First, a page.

The answer seems to be simple: First, we XOR the two least significant bits (LSB) to get the most significant bit. The two LSB are obtained by right-shifting. So, calculating in this way, we get the sequence 110, 111, 011, 001, 100, 010, 101.


You don't explain how $2^N$ is calculated, so I'm assuming you repeatedly multiply by 2 (or equivalently, you repeatedly add the number to itself, or shift it left). Here's how this process looks on a 4-bit signed register. You start with $0001$, the answer for $N=0$. Doubling it, we reach $0010$, the answer for $N=1$. Doubling again, we reach $0100$, the ...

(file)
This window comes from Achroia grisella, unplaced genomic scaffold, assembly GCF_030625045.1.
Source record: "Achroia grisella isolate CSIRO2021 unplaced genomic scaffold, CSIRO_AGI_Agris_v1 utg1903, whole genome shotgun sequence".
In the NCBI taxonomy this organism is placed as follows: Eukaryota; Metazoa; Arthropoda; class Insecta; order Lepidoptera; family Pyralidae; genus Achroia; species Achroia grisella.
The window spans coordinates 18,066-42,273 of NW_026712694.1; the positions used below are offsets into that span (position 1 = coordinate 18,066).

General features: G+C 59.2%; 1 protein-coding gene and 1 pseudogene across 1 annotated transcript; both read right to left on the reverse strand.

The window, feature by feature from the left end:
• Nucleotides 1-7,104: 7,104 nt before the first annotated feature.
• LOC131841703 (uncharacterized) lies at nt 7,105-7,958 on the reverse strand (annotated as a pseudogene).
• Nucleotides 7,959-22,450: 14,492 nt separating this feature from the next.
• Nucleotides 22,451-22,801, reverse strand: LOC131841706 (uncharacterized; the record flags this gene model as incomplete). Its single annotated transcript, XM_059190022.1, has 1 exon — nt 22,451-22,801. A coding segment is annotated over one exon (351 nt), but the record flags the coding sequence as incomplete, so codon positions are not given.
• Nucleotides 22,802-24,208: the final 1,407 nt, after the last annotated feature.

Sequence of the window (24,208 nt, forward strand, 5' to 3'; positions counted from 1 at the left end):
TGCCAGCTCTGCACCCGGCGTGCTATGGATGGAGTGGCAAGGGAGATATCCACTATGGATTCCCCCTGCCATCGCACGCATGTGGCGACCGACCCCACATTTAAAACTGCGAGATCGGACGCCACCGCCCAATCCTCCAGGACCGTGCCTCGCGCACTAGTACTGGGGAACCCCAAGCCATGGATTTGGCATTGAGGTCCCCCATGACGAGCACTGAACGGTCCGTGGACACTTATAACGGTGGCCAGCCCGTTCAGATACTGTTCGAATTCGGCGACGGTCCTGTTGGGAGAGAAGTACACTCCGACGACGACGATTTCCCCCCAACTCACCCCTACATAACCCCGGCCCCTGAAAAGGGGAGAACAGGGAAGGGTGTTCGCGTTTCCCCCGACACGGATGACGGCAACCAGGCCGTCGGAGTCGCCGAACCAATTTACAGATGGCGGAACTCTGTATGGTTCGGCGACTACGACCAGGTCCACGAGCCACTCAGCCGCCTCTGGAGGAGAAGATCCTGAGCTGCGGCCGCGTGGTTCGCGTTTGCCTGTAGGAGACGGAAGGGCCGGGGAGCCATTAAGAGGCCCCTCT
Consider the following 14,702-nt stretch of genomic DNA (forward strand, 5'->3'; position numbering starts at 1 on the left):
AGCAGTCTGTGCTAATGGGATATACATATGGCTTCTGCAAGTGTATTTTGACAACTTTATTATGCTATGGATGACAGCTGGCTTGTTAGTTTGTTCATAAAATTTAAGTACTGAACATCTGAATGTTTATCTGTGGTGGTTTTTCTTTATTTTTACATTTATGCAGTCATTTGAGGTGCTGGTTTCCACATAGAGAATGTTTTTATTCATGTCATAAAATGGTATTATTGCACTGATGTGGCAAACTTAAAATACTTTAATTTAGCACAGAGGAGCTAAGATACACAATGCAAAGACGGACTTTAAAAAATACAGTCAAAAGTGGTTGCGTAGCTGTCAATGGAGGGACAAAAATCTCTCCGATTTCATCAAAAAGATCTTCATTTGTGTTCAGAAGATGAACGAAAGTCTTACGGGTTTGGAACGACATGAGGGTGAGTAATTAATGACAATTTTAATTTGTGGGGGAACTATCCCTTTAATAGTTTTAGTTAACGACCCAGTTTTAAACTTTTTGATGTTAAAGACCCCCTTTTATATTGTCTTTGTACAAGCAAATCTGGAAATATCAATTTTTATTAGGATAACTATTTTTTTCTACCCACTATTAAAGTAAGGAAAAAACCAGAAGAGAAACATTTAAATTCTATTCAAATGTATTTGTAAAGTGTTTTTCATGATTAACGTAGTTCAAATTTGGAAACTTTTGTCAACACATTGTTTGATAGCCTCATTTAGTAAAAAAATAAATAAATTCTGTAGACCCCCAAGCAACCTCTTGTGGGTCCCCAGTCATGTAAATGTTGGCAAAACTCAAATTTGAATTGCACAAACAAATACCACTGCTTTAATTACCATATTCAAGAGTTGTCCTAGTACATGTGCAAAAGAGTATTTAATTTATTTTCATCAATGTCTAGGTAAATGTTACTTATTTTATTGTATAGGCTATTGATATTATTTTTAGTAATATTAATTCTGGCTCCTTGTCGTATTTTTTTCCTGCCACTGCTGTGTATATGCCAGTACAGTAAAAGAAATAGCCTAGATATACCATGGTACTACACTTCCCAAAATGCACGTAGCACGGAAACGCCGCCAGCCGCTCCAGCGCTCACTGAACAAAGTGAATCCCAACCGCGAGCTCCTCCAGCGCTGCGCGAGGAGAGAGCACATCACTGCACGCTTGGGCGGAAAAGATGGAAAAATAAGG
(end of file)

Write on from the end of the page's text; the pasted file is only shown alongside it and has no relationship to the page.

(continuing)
One way this can be performed in a single cycle is through register renaming. If the processor supports register renaming, no data needs to be moved: one simply renames which register is called R1 and which one is called R2. If the processor doesn't support register renaming, the other option is that the data can simply be swapped between the two registers....

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